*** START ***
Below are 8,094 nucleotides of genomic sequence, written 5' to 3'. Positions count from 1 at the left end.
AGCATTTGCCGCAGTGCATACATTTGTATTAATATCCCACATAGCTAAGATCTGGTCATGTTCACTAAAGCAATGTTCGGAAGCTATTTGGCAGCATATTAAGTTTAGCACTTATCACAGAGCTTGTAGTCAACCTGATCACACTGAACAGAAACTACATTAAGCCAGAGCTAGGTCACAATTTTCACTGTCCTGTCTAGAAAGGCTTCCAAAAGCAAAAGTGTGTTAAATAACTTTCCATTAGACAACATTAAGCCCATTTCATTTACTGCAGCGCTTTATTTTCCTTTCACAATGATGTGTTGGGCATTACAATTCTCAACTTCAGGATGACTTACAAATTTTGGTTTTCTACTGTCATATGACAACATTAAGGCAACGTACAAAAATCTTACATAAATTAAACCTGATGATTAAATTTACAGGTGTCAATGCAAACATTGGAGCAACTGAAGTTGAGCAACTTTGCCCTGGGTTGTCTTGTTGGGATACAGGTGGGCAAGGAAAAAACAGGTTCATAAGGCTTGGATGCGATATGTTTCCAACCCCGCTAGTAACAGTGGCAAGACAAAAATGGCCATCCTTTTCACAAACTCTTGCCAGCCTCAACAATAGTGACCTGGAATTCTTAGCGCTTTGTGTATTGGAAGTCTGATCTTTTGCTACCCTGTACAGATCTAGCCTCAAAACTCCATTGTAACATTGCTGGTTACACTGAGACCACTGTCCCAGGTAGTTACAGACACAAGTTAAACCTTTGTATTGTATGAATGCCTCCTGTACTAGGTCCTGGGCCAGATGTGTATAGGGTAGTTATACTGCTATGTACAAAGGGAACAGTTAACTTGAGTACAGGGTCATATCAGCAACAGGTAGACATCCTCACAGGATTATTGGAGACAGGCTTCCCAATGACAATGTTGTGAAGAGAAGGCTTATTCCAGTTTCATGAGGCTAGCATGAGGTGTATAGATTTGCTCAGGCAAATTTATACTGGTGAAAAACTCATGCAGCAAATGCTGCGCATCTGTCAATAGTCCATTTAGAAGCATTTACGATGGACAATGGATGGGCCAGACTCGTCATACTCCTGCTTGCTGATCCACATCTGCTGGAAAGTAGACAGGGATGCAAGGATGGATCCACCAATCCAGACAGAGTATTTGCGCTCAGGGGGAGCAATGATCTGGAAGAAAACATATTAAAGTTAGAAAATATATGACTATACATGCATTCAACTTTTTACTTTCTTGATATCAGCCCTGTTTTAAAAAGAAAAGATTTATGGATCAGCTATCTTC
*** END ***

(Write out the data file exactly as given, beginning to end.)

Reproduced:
Below are 8,094 nucleotides of genomic sequence, written 5' to 3'. Positions count from 1 at the left end.
AGCATTTGCCGCAGTGCATACATTTGTATTAATATCCCACATAGCTAAGATCTGGTCATGTTCACTAAAGCAATGTTCGGAAGCTATTTGGCAGCATATTAAGTTTAGCACTTATCACAGAGCTTGTAGTCAACCTGATCACACTGAACAGAAACTACATTAAGCCAGAGCTAGGTCACAATTTTCACTGTCCTGTCTAGAAAGGCTTCCAAAAGCAAAAGTGTGTTAAATAACTTTCCATTAGACAACATTAAGCCCATTTCATTTACTGCAGCGCTTTATTTTCCTTTCACAATGATGTGTTGGGCATTACAATTCTCAACTTCAGGATGACTTACAAATTTTGGTTTTCTACTGTCATATGACAACATTAAGGCAACGTACAAAAATCTTACATAAATTAAACCTGATGATTAAATTTACAGGTGTCAATGCAAACATTGGAGCAACTGAAGTTGAGCAACTTTGCCCTGGGTTGTCTTGTTGGGATACAGGTGGGCAAGGAAAAAACAGGTTCATAAGGCTTGGATGCGATATGTTTCCAACCCCGCTAGTAACAGTGGCAAGACAAAAATGGCCATCCTTTTCACAAACTCTTGCCAGCCTCAACAATAGTGACCTGGAATTCTTAGCGCTTTGTGTATTGGAAGTCTGATCTTTTGCTACCCTGTACAGATCTAGCCTCAAAACTCCATTGTAACATTGCTGGTTACACTGAGACCACTGTCCCAGGTAGTTACAGACACAAGTTAAACCTTTGTATTGTATGAATGCCTCCTGTACTAGGTCCTGGGCCAGATGTGTATAGGGTAGTTATACTGCTATGTACAAAGGGAACAGTTAACTTGAGTACAGGGTCATATCAGCAACAGGTAGACATCCTCACAGGATTATTGGAGACAGGCTTCCCAATGACAATGTTGTGAAGAGAAGGCTTATTCCAGTTTCATGAGGCTAGCATGAGGTGTATAGATTTGCTCAGGCAAATTTATACTGGTGAAAAACTCATGCAGCAAATGCTGCGCATCTGTCAATAGTCCATTTAGAAGCATTTACGATGGACAATGGATGGGCCAGACTCGTCATACTCCTGCTTGCTGATCCACATCTGCTGGAAAGTAGACAGGGATGCAAGGATGGATCCACCAATCCAGACAGAGTATTTGCGCTCAGGGGGAGCAATGATCTGGAAGAAAACATATTAAAGTTAGAAAATATATGACTATACATGCATTCAACTTTTTACTTTCTTGATATCAGCCCTGTTTTAAAAAGAAAAGATTTATGGATCAGCTATCTTC